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ARLINGTON, Va. — Marines won’t be replacing soldiers in Afghanistan anytime soon, the commandant of the Corps said Wednesday.

In a press conference at the Pentagon, Gen. James Conway told reporters that Secretary of Defense Robert Gates has passed on a proposal to shift Marines out of Iraq and into Afghanistan, in an effort to realign the long-term focus of both forces.

“I think the mission [in Afghanistan] is one that matches our strengths and capabilities ... but it doesn’t appear additional Marines will be needed in Afghanistan in the near future,” he said. “The timing is not right for that.”

Conway said that while Marines in Iraq are performing important tasks, a growing number of those duties are training missions or rebuilding projects — a shift away from the Corps’ expeditionary focus.

“As we shift more towards long-term sustainment in Iraq, that’s not a Marine function,” he said. “That’s not what U.S. Marines do for the country. We don’t get engaged in some of the long-term type of duties you see in Germany, or in Japan, or in Korea.

“We’re much more mobile than that, and we want to keep that flexibility.”

Still, Conway downplayed the decision against a forces swap, saying that Marines continue to see great progress in Anbar province and are committed to their mission there.

He said the two Marine battalions deployed to Iraq earlier this year as part of the “surge” of security forces could be withdrawn from the country as early as next month, but they likely will stay in country until March.

Conway recently visited with those forces and said commanders have seen signs of progress, including drops in attacks and overall violence. But he would not comment on further drawdowns, saying those decisions still rest on how the security situation develops in the next few months.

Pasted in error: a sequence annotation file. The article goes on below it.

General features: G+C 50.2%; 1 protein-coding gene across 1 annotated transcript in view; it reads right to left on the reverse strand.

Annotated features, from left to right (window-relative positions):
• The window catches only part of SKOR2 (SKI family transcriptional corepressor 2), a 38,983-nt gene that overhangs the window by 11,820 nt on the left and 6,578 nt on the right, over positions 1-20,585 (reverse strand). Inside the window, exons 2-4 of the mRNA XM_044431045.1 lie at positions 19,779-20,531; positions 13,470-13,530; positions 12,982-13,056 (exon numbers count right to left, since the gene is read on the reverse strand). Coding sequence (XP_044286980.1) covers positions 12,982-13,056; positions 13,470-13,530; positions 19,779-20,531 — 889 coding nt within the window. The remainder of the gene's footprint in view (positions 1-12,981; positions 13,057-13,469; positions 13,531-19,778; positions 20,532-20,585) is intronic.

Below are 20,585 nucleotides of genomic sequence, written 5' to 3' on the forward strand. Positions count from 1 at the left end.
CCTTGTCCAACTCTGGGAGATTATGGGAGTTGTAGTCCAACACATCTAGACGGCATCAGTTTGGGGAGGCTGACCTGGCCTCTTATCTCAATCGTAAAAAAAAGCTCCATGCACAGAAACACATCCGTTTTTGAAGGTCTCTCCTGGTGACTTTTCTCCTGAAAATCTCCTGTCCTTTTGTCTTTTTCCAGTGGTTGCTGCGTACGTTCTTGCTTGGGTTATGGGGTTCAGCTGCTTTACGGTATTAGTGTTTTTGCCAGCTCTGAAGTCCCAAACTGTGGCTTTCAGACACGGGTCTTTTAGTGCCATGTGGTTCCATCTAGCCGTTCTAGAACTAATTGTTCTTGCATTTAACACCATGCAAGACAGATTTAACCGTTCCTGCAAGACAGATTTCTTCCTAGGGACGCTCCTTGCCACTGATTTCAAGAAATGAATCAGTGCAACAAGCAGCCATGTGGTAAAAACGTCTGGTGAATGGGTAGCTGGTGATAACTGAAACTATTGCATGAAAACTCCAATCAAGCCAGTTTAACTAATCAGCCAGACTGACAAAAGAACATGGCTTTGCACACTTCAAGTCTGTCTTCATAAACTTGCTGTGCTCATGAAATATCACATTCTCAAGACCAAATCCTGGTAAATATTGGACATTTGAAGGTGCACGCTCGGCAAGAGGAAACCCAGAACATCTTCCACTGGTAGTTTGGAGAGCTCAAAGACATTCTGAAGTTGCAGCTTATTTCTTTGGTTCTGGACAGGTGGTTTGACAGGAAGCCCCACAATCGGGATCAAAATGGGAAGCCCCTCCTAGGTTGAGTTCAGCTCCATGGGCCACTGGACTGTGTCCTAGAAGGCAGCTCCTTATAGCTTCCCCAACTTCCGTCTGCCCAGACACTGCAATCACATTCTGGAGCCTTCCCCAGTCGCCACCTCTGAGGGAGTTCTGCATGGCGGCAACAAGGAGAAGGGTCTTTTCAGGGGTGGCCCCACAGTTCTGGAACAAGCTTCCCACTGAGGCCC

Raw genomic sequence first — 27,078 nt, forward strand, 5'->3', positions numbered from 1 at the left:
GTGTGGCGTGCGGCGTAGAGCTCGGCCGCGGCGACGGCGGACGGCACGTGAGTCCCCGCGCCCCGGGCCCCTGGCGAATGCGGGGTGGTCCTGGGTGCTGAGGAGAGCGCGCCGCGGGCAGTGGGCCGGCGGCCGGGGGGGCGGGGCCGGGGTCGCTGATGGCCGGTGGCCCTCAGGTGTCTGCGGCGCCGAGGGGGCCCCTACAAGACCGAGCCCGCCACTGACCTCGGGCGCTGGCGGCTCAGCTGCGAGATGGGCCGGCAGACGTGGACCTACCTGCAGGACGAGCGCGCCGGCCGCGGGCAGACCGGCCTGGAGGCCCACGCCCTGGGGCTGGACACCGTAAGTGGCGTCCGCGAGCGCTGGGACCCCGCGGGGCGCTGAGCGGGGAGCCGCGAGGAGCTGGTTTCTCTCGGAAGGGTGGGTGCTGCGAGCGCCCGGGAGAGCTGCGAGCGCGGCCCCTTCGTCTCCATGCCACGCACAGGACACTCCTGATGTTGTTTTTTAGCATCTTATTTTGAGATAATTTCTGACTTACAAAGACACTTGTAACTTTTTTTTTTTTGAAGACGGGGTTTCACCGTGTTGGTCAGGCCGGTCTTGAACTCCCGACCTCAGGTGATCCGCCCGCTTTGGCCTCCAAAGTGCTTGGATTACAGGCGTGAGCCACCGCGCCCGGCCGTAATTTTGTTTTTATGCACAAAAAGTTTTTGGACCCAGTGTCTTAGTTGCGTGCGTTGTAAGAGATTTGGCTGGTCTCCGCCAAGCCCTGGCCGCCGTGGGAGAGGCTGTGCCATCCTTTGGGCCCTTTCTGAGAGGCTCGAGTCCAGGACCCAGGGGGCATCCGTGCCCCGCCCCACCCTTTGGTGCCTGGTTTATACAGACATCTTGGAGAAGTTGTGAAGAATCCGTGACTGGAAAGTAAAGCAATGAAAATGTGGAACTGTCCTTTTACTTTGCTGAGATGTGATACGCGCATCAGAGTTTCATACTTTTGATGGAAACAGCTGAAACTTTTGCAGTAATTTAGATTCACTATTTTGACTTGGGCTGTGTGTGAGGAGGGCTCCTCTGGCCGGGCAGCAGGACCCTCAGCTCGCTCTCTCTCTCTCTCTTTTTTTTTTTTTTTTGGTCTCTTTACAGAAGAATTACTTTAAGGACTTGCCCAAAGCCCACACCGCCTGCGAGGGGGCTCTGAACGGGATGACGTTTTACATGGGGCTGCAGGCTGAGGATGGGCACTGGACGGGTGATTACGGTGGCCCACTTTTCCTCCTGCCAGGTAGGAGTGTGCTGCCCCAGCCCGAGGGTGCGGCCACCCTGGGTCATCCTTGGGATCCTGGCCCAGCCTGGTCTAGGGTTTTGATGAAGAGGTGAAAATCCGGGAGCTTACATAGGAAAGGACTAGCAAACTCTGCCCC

Once those force reductions begin to occur, Conway said, officials may revisit the idea of a Iraq/Afghanistan Marine swap again.

But he emphasized that any plan to replace soldiers in Afghanistan with Marines would be done only if defense officials could be confident such a move wouldn’t jeopardize stability in either country.

“Right now we have about 25,000 Marines in Iraq,” he said. “What I would like to have is 15,000 Marines in Afghanistan, if the commanders there agreed. That gives us a seven-month deployment with 14 months home.

“And it would keep us engaged, with the Marine Corps fighting our country’s wars. We could do that for a long time. The stress and strains would still be felt, but we would be doing the right things for the nation, for the Corps and for those young Marines.”

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